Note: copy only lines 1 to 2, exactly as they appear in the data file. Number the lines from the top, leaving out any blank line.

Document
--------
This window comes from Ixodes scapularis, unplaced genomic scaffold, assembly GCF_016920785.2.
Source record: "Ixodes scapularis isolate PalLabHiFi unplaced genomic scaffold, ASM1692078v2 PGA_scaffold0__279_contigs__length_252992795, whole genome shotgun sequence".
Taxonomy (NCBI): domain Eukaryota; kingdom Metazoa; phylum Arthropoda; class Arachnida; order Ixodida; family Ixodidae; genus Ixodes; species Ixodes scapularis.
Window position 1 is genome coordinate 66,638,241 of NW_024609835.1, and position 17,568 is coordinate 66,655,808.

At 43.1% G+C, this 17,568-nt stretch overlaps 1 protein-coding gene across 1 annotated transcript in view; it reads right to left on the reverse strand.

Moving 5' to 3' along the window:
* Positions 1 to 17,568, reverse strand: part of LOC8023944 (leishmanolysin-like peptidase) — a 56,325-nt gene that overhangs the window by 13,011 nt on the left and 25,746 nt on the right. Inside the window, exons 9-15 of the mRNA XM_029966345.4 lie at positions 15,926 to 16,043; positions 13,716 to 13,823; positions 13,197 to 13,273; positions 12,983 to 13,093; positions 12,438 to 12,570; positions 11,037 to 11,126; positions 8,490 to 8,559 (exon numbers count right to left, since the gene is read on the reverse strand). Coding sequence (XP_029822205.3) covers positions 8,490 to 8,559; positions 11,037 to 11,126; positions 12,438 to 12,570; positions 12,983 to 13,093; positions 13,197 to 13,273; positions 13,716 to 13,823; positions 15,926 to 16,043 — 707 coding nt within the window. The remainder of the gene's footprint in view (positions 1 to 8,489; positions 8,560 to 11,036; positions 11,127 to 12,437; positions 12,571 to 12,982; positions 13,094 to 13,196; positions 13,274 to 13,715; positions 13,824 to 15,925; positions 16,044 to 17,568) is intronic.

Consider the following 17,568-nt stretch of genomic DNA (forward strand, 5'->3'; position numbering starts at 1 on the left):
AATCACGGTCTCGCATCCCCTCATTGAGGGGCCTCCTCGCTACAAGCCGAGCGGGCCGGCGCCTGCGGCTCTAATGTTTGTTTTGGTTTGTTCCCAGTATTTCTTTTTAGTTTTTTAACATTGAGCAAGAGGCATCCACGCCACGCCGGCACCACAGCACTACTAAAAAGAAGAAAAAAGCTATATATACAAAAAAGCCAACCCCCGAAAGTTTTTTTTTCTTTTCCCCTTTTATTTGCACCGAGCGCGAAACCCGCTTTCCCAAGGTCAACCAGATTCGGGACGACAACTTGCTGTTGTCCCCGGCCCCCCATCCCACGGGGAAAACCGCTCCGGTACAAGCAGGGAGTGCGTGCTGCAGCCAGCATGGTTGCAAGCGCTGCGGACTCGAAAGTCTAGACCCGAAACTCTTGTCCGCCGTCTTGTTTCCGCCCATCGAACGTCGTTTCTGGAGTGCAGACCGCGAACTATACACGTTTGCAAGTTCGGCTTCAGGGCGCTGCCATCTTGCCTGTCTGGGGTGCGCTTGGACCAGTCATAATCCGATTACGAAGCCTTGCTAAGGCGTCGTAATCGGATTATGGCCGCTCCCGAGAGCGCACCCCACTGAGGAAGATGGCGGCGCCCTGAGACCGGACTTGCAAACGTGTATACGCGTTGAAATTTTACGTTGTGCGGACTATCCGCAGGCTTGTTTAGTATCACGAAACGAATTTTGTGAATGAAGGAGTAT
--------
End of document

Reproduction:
This window comes from Ixodes scapularis, unplaced genomic scaffold, assembly GCF_016920785.2.
Source record: "Ixodes scapularis isolate PalLabHiFi unplaced genomic scaffold, ASM1692078v2 PGA_scaffold0__279_contigs__length_252992795, whole genome shotgun sequence".